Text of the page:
The Dying Animal : David Kepesh

  • by Philip Roth
  • Narrated by Tom Stechschulte
  • Series: David Kepesh
  • 4 hrs and 8 mins
  • Unabridged Audiobook

Publisher's Summary

Philip Roth, one of the best-known and award winning literary masters of our time, engages his readership with insightful and challenging novels of the human condition. With The Dying Animal, he revisits the character David Kepesh. At age 60, Kapesh is drawn out of his carefully ordered existence and into an obsessive affair with one of his students.


What the Critics Say

"Insidiously disturbing and completely irresistable...All sympathetic readers will find themselves wondering: Is Philip Roth now our finest living novelist?" (The Washington Post)
"A distinguished addition to Roth's increasingly remarkable literary career." (The San Francisco Chronicle)
“Roth is a mesmerizing writer, whose very language has the vitality of a living organism.” (Los Angeles Times)


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Customer Reviews

Most Helpful


Nothing in the summary hints at the sucker-punch that this book delivers in its heartrending conclusion. The frame of this novel is the love affair between an older college professor (David) and his beautiful student (Consuela), who is many years younger. The themes of this book include the struggle for meaning in life, loss of youth, mortality, connection, sexual fulfillment, familial loyalty and disloyalty, and honesty with oneself. The themes are developed by the primary story, as well as by a series of remembrances that David narrates from his life. Yes, there are quite a number of scenes of explicitly described sex and sexual fantasies. Gratuitous? No. Pornographic? No. Stick with this short novel to the end. It is well worth it. Very well narrated.
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- Everett Leiter

Of Love and Death – The Dying Animal

"The Dying Animal" explores those corners of human mind where the lust and sexual desires live.
The main character of the book is the aging man named Kepesh, an intellectual celebrity, amateur pianist and university scholar.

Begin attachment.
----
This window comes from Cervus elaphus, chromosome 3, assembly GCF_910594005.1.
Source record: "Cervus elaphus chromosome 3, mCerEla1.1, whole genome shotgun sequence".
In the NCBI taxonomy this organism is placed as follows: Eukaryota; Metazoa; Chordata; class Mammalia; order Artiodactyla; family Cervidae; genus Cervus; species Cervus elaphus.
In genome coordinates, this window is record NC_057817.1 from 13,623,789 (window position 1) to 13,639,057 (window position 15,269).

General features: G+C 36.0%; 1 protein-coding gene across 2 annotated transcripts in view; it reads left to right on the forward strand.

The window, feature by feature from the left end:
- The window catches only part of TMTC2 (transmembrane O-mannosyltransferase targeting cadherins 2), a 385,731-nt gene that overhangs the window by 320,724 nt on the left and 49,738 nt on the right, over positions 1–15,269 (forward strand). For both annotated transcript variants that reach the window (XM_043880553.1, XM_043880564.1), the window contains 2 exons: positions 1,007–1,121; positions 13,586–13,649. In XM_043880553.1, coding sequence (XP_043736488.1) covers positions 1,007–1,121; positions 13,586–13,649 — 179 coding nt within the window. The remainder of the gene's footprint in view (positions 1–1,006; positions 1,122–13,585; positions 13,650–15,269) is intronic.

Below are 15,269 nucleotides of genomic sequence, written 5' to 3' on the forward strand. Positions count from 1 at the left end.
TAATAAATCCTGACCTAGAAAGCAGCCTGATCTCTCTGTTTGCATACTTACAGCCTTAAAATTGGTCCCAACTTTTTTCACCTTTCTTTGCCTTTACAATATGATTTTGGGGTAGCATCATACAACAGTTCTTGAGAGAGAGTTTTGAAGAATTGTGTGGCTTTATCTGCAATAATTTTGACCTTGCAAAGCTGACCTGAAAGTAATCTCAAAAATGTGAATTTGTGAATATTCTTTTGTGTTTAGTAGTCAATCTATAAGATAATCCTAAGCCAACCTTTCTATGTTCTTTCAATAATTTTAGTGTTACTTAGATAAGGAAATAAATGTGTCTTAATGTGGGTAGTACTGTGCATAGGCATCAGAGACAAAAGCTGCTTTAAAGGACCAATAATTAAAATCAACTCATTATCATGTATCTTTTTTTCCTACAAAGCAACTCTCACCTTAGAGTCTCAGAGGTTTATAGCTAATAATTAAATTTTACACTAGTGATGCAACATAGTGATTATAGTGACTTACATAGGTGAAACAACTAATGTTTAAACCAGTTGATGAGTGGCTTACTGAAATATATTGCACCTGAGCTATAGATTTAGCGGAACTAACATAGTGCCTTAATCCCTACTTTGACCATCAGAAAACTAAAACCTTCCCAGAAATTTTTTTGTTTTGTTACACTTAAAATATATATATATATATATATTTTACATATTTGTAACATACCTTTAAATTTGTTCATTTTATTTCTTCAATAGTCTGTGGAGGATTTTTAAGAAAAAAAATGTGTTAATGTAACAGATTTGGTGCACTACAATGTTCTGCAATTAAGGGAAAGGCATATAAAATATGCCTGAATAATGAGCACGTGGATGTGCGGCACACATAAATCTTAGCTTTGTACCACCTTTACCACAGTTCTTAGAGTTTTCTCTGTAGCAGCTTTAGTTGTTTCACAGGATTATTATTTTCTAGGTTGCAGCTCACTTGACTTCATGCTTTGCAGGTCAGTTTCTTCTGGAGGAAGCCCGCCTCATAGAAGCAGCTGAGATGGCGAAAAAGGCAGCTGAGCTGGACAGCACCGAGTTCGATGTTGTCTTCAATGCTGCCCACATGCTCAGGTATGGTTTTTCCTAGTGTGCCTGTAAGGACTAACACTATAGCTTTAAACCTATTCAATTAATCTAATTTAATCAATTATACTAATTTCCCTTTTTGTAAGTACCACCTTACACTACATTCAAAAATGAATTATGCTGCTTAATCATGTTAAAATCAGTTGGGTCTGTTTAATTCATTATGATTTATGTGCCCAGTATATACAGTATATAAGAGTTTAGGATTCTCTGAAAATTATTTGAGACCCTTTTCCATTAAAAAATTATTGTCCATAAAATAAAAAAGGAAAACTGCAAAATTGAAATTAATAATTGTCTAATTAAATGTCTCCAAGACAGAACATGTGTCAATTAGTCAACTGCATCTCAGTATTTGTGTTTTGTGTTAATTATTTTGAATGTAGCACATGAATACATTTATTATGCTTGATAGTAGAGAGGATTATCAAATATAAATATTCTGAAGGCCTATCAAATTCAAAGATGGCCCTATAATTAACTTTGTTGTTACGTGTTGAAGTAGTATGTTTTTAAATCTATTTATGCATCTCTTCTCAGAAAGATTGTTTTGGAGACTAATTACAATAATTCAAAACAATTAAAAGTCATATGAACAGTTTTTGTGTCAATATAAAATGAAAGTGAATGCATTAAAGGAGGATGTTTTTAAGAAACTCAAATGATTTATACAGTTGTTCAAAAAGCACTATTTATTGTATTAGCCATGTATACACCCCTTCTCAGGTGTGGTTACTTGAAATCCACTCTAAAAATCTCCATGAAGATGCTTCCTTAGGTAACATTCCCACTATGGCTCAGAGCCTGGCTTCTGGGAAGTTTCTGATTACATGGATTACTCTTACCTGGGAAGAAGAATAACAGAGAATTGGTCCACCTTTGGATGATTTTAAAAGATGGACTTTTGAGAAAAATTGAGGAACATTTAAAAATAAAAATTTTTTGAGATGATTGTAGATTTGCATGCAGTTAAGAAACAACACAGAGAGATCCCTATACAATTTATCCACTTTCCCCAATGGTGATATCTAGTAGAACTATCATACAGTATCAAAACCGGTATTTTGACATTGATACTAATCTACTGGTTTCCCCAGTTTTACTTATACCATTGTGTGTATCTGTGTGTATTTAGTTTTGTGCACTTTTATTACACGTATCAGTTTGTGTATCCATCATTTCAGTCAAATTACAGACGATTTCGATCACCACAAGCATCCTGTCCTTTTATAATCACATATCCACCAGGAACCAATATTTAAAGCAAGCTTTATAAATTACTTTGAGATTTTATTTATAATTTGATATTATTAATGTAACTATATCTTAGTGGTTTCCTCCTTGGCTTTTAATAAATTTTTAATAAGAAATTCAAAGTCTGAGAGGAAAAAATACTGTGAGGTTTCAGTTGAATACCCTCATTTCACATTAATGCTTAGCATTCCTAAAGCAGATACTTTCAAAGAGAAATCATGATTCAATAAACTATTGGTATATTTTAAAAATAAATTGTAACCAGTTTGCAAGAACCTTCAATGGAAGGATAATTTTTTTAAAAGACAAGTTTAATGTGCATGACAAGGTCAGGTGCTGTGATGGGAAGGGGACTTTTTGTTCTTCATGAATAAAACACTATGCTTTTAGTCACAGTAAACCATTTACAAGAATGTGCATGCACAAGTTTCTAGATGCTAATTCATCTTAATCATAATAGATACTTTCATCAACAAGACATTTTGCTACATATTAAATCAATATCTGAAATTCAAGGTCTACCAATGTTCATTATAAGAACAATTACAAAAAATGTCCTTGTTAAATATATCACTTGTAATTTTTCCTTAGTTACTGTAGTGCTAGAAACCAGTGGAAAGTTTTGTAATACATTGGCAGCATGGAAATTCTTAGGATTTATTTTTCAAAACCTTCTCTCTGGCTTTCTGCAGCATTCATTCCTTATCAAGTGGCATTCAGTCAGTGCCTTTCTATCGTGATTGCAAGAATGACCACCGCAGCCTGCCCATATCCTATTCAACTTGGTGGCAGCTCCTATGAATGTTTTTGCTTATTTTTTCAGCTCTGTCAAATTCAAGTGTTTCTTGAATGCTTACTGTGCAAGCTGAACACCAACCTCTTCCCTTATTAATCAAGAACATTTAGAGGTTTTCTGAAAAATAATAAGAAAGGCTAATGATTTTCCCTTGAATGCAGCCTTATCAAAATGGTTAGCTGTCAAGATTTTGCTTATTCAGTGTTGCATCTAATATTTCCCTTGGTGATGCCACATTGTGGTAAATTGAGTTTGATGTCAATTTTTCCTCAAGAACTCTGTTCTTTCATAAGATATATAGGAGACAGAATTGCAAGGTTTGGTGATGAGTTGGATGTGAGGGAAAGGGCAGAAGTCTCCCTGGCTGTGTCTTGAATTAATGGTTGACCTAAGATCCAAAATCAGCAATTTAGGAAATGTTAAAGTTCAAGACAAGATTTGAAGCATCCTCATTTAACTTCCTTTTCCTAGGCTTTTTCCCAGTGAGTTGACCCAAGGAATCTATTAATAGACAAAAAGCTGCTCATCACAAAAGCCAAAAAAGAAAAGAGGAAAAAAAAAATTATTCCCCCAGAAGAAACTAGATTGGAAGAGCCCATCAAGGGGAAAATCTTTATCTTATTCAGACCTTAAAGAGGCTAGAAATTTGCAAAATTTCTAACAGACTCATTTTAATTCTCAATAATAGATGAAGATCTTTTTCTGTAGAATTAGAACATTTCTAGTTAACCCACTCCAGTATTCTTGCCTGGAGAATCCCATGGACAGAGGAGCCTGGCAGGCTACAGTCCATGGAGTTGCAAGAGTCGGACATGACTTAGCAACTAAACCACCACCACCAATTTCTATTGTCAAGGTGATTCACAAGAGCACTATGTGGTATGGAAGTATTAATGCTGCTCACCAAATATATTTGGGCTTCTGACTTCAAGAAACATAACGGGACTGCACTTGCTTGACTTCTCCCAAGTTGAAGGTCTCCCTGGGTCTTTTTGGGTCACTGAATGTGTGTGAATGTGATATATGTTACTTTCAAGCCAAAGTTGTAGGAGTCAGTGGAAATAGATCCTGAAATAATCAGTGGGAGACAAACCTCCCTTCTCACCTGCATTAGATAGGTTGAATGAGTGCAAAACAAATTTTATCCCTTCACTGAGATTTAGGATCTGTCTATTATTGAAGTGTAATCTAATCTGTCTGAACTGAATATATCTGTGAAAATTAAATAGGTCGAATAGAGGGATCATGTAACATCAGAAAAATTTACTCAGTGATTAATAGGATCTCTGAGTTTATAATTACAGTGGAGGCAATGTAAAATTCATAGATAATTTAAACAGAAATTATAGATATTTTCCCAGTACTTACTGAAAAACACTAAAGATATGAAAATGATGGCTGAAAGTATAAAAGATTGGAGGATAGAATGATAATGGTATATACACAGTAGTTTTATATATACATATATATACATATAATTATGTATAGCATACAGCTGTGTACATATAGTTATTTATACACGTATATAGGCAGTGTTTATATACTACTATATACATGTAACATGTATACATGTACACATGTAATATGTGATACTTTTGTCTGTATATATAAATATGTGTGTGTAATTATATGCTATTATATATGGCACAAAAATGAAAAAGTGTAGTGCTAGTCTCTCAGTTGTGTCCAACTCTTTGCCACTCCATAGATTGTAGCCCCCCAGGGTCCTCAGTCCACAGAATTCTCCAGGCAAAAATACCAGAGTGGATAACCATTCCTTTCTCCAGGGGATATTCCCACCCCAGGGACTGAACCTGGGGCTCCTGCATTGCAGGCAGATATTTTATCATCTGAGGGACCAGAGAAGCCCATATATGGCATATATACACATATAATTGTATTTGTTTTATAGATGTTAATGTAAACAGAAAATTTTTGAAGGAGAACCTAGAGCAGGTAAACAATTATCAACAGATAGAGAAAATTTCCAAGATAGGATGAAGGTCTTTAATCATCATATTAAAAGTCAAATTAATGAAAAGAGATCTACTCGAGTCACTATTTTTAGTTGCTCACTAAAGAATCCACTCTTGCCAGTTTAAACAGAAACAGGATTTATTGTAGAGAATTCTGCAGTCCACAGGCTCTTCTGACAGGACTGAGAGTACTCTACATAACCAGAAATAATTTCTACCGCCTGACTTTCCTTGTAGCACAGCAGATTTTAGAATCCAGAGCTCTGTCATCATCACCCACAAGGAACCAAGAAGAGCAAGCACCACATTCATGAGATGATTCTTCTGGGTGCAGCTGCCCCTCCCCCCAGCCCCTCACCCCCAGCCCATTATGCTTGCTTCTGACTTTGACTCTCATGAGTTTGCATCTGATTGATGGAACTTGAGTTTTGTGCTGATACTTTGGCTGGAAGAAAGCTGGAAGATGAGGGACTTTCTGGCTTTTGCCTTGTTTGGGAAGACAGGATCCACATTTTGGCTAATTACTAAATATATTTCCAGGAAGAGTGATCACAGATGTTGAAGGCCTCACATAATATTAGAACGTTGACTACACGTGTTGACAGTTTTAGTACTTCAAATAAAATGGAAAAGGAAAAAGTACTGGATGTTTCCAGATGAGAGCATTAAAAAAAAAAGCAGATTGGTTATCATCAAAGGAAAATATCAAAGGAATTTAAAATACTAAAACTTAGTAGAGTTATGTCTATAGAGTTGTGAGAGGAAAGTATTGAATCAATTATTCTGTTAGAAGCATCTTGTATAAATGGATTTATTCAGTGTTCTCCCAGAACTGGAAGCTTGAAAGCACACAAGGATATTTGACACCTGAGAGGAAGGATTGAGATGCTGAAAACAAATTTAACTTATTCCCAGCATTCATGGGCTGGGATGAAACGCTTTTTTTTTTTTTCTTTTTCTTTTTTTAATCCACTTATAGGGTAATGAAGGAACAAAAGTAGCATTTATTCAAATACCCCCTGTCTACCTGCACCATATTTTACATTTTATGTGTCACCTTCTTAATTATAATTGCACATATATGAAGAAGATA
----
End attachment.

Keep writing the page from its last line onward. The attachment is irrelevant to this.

Divorced when was still quite young he kept his solitude as a virtue, a freedom and ... the ground for endless sexual adventures with his young female students. His life was well arranged, promiscuous and easy-going until, at age 62, he meets Consuela, a beautiful offspring of Cuban emigrants. Initially his desire for her is almost only bodily, almost fleshly and full of fetish obsession about her breast. But as Consuela demonstrates her freedom - he almost falls in love with her. This love reveals itself in a strange way - in his morbid jealousy for her, her friends, boyfriends and even brothers. I say "almost" because he maintains the sexual relations with his previous lover. Reading the book it is very hard to judge if Kepesh was only an animal with sexual desire to Consuela, or if he truly loved her, but was intimidated by his senescence, generation gap etc...
There is also an interesting part about father-son relations. Kepesh - the bad father, who forsook his son when he broke his marriage, has, nevertheless, an important role in boy's life.
The book ends in completely unanticipated and tragic way - shocking the readers at first. However, in the tragedy and uncertainty of the book climax lies its most important virtue - the reflection on, sometimes insecure and full of abeyance, yet true love and caring, the love that has a power to fight the death. That is my rendering of Kepesh final indecisiveness - contrary to many reviews I have read...
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- Mirek

Book Details

  • Release Date: 07-30-2008
  • Publisher: Recorded Books